6
votes

I'm starting to get into some woodwork for building a desk for my home and I need to purchase some tools, but I'm not really sure of what to look for to determine if a tool is of good quality.

I don't want superb top of the line tools as I won't be using them that often but I need something that will not hinder my work, and I definitely want something that will at least be good for a couple years (maybe).

I'll probably be needing

  • a power drill
  • a circular saw
  • a jig saw
  • orbital sander or belt sander
  • It would probably be good to ask for product recommendations in separate questions, one for each kind of tool. – Vebjorn Ljosa Jul 29 '10 at 14:38
4
votes

A Doweling jig can be useful.

or a Pocket hole jig.

And plenty of clamps (big ones, small ones, band clamps are nice).

For power tools I find that Ryobi has decent tools for a good prices.

  • This is pretty much how I got started, head in every once in a while and pick up what Ryobi's I could afford, then slowly get the hand toos, and finally once my budget started freeing up I started getting bigger power tools opting for the higher quality where possible. – Tom Anderson Jul 31 '10 at 17:57
3
votes

My absolute favorite power drill I've bought is a Ryobi 12V cordless. They don't make the same model I have now, but the current "One+" series takes both the old 12V batteries that I have, and the newer lithium batteries (my brother has one of those - it can charge a battery in about 45 minutes!)

One of the nice things about the drill, other than the fact that it was under $60, is the magnetic tray on the bottom - it's wonderful for holding bits as you change them in and out. I use my drill as a power screwdriver all the time, so having the tray to hold screws and the bit I use to pre-drill the hole is nice.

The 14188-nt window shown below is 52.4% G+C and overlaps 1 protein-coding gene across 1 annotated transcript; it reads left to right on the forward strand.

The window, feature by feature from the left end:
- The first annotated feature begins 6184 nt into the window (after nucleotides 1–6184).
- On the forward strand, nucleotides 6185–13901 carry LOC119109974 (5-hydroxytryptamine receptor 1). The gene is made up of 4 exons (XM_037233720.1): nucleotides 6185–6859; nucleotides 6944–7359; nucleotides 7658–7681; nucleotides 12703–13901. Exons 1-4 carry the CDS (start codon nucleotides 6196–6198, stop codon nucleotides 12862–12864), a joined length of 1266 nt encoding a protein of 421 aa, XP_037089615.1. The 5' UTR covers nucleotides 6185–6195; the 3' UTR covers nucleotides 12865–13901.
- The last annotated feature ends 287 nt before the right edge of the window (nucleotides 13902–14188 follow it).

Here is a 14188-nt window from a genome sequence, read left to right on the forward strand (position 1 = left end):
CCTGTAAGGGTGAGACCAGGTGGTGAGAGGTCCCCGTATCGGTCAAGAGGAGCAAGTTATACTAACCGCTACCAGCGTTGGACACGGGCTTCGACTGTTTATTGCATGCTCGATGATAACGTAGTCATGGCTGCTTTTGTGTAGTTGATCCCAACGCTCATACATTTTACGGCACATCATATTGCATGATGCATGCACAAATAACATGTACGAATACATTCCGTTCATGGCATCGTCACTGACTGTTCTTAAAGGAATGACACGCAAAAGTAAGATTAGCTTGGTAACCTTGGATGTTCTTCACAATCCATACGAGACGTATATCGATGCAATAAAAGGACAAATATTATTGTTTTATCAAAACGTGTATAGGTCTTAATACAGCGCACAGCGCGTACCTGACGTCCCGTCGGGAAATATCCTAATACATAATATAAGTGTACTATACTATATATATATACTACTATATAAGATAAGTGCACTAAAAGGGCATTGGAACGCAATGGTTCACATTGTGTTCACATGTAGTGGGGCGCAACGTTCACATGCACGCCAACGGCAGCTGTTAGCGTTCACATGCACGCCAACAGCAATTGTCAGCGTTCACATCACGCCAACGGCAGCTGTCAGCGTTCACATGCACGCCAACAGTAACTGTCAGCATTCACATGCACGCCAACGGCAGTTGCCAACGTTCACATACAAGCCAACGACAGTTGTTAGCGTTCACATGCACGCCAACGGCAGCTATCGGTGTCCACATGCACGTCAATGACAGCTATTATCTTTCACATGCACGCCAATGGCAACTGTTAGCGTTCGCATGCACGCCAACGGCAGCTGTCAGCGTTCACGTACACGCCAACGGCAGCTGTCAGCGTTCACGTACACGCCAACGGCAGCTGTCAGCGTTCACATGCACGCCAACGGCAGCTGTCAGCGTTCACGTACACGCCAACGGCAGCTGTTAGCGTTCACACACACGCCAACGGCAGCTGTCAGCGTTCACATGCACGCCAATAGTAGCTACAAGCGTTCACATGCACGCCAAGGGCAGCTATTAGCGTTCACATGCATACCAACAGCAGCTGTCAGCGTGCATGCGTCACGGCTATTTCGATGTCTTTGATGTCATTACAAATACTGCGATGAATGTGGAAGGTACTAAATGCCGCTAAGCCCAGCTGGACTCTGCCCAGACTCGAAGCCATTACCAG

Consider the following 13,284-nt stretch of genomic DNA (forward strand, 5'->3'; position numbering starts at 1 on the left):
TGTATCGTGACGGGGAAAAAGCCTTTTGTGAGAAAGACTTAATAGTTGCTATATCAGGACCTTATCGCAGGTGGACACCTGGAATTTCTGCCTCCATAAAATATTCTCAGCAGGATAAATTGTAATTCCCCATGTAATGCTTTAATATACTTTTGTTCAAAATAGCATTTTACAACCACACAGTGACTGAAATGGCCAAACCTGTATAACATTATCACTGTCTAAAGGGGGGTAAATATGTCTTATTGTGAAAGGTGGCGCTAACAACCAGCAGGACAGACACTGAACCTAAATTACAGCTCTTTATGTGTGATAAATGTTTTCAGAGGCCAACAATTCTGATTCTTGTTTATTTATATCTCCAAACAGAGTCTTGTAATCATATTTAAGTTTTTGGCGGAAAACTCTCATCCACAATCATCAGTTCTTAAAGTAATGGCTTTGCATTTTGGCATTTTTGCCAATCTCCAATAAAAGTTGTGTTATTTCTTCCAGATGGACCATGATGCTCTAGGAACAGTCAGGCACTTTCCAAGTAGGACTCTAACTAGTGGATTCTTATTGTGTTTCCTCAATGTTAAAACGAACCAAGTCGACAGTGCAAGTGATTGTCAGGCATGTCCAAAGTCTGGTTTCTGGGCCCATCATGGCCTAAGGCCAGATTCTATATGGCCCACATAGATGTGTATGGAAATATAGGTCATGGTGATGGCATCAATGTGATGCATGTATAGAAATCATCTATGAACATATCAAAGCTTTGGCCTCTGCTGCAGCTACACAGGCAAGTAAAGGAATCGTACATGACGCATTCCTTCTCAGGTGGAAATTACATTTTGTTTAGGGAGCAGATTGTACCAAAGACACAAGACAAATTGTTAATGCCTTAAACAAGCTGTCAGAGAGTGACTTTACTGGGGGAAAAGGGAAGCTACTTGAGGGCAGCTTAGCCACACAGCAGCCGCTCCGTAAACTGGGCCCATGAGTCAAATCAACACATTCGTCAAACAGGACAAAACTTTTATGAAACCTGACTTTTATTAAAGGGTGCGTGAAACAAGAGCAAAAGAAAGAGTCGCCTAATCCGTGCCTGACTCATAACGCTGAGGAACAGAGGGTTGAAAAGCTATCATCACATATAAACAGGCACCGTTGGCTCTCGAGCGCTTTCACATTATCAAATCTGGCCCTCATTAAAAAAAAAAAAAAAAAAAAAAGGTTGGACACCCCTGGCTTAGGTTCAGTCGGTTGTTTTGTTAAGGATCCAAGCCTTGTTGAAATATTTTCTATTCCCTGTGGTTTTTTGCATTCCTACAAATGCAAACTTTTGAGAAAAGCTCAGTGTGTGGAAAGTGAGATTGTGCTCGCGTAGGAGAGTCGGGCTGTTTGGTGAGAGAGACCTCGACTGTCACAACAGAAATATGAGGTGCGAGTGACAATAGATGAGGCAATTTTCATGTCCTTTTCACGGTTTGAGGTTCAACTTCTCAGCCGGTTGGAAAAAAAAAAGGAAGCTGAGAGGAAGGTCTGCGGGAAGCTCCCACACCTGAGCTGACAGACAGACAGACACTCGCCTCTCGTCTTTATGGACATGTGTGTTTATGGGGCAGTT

The great thing about the cordless series is that you can get a bunch of different tools that all use the same batteries. I picked up mine at Home Depot.

  • @Jared Harley how long has it lasted you? – msarchet Jul 28 '10 at 22:04
  • +1 - I've had pretty good luck with Ryobi tools as well. They are a pretty good compromise between cost and quality. – Eric Petroelje Jul 28 '10 at 22:22
  • I bought mine when we bought our house at the end of 2006, so almost 4 years, now, and it's still going strong - I've worn out a screwdriver bit and broken a drill bit, but the drill looks almost brand new. – Jared Harley Jul 28 '10 at 22:22
  • +1. Almost 7 years for mine, it's had a tough life and looks it, but it's still going strong. – Niall C. Jul 29 '10 at 0:55
  • Don't want to sound sarcastic, but it seems funny that a Ryobi drill is getting more attention than classic woodworking tools. – Brian Jul 29 '10 at 13:05
3
votes

A good chisel is in any woodworker's toolbox.

  • If you have a chisel, you have to have a way to keep it sharp. – Jay Bazuzi Jul 29 '10 at 12:43
2
votes

The number of uses a carpenter's square has are almost as many as the uses for the common screwdriver.

See also: http://zo-d.com/stuff/how-do-i/how-to-use-the-swanson-speed-square-as-a-framing-square.html

1
vote

Get a long and sturdy metal level. Clamp it to plywood and use it as a straightedge for your circular saw.

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